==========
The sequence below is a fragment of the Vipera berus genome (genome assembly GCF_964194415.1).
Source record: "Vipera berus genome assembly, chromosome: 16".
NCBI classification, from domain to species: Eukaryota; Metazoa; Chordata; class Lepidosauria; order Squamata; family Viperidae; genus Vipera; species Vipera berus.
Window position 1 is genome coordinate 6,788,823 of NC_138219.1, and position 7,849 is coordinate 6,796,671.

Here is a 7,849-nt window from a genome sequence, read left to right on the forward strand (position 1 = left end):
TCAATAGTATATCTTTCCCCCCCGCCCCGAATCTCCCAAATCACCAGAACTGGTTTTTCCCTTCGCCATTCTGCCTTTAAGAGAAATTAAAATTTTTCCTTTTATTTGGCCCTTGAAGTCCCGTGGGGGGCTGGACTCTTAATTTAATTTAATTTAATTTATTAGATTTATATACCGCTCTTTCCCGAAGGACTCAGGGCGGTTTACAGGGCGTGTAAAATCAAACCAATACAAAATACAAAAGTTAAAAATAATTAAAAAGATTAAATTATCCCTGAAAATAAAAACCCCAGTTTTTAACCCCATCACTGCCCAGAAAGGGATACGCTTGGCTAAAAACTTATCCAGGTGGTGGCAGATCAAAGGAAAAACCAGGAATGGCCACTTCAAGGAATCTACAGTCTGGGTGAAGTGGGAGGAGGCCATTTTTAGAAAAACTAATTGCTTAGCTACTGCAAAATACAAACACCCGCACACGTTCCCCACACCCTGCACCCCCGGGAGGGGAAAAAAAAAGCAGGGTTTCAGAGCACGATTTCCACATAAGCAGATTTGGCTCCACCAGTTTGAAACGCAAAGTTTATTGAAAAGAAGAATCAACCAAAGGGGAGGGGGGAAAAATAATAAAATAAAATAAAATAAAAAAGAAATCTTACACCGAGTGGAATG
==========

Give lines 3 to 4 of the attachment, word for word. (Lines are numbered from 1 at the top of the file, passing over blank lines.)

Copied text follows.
NCBI classification, from domain to species: Eukaryota; Metazoa; Chordata; class Lepidosauria; order Squamata; family Viperidae; genus Vipera; species Vipera berus.
Window position 1 is genome coordinate 6,788,823 of NC_138219.1, and position 7,849 is coordinate 6,796,671.